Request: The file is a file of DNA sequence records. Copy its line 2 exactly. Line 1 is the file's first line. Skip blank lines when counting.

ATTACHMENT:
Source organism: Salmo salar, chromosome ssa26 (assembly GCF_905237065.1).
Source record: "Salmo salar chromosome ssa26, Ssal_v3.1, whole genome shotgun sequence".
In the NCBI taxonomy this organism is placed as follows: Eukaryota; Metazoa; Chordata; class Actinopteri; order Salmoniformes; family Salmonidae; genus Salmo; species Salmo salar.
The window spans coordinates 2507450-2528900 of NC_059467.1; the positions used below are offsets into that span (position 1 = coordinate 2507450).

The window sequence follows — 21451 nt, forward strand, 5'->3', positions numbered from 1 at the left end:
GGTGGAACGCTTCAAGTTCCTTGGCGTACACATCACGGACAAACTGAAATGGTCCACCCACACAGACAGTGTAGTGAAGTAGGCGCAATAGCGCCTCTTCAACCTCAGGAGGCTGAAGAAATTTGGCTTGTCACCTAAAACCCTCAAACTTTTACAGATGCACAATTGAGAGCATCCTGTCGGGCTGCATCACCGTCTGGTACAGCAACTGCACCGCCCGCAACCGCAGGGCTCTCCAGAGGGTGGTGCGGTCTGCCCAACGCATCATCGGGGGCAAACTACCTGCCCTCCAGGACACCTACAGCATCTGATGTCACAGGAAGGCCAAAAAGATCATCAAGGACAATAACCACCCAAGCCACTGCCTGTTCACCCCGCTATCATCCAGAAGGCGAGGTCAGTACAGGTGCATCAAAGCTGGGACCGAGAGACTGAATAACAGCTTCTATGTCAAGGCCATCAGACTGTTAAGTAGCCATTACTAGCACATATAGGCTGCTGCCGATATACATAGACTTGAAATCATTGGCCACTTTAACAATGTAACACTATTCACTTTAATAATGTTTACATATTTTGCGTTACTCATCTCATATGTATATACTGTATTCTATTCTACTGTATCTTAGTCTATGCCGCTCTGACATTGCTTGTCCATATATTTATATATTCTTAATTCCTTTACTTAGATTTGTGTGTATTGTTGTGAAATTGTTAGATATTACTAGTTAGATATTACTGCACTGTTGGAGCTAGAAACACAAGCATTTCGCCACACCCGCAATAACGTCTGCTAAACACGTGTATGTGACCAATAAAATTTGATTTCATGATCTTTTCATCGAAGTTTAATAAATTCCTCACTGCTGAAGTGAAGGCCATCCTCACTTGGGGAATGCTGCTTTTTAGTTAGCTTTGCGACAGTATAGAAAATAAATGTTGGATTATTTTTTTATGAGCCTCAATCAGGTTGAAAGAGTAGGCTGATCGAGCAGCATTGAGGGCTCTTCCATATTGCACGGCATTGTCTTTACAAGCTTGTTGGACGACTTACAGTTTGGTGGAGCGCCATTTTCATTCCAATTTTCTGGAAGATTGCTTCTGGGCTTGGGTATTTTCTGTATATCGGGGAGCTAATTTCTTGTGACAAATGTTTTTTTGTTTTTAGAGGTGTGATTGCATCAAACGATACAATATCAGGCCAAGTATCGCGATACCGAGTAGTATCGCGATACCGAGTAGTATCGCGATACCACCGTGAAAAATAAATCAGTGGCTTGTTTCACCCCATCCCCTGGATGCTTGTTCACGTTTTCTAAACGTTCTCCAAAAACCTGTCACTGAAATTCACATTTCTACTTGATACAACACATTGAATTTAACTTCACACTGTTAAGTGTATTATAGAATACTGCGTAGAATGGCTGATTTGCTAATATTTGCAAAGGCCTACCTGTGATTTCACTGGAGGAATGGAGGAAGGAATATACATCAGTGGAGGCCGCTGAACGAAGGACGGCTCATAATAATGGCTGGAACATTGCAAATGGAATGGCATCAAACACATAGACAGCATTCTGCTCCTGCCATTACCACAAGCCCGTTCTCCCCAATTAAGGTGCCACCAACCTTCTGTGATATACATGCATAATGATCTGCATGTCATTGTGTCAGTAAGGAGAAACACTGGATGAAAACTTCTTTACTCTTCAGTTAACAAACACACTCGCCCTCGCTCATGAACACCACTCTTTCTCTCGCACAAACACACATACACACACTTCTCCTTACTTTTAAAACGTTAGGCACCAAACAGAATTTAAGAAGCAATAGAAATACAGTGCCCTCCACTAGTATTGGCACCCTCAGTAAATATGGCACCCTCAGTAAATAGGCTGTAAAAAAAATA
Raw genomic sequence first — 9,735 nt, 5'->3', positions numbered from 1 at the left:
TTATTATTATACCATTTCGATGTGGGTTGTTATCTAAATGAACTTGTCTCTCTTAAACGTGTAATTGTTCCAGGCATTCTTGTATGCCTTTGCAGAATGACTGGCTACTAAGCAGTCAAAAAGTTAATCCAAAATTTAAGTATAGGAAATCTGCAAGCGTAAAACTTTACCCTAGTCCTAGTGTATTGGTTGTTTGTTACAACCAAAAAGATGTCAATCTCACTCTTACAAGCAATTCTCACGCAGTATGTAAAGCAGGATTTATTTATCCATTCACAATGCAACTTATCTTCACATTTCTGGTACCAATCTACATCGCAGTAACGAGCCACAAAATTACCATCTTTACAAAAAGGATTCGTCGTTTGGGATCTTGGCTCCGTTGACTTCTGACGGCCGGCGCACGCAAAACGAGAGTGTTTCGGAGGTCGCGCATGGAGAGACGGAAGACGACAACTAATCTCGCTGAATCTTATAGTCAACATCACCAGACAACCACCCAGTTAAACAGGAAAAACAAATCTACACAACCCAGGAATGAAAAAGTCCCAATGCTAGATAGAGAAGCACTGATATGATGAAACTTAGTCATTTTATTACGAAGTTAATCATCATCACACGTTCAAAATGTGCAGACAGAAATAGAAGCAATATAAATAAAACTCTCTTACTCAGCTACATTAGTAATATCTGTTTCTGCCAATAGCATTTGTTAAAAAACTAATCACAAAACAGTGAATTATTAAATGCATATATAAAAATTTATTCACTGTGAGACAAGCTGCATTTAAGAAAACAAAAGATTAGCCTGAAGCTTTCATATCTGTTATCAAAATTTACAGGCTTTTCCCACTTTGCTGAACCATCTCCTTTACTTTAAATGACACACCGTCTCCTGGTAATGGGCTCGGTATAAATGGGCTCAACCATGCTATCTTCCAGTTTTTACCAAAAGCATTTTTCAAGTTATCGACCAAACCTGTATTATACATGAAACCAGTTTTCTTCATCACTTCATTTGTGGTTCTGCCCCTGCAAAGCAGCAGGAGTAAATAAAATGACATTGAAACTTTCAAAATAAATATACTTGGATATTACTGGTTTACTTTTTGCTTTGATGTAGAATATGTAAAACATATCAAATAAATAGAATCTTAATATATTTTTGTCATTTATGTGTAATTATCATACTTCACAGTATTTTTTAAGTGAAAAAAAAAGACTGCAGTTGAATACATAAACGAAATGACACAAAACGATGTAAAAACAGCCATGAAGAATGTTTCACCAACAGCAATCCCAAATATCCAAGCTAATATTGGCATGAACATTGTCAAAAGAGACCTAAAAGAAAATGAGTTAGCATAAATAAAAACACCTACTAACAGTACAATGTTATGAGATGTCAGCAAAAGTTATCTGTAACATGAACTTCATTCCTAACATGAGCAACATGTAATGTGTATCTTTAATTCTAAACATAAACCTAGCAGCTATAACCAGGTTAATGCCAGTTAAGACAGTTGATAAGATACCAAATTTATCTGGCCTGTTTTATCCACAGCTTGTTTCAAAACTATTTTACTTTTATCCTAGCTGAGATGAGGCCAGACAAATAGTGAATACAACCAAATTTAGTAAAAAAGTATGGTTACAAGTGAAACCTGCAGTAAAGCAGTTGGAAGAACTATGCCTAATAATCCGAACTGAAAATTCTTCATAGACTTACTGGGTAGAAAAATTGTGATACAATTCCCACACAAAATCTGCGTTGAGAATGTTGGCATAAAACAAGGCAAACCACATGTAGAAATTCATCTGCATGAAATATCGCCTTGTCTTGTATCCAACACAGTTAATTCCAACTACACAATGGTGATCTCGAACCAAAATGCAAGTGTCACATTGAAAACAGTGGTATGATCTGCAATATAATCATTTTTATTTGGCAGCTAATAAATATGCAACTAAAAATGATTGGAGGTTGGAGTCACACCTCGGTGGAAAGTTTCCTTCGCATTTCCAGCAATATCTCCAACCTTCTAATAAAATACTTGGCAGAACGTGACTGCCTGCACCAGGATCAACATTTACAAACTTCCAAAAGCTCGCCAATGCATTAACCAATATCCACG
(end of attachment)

Source record: "Salmo salar chromosome ssa26, Ssal_v3.1, whole genome shotgun sequence".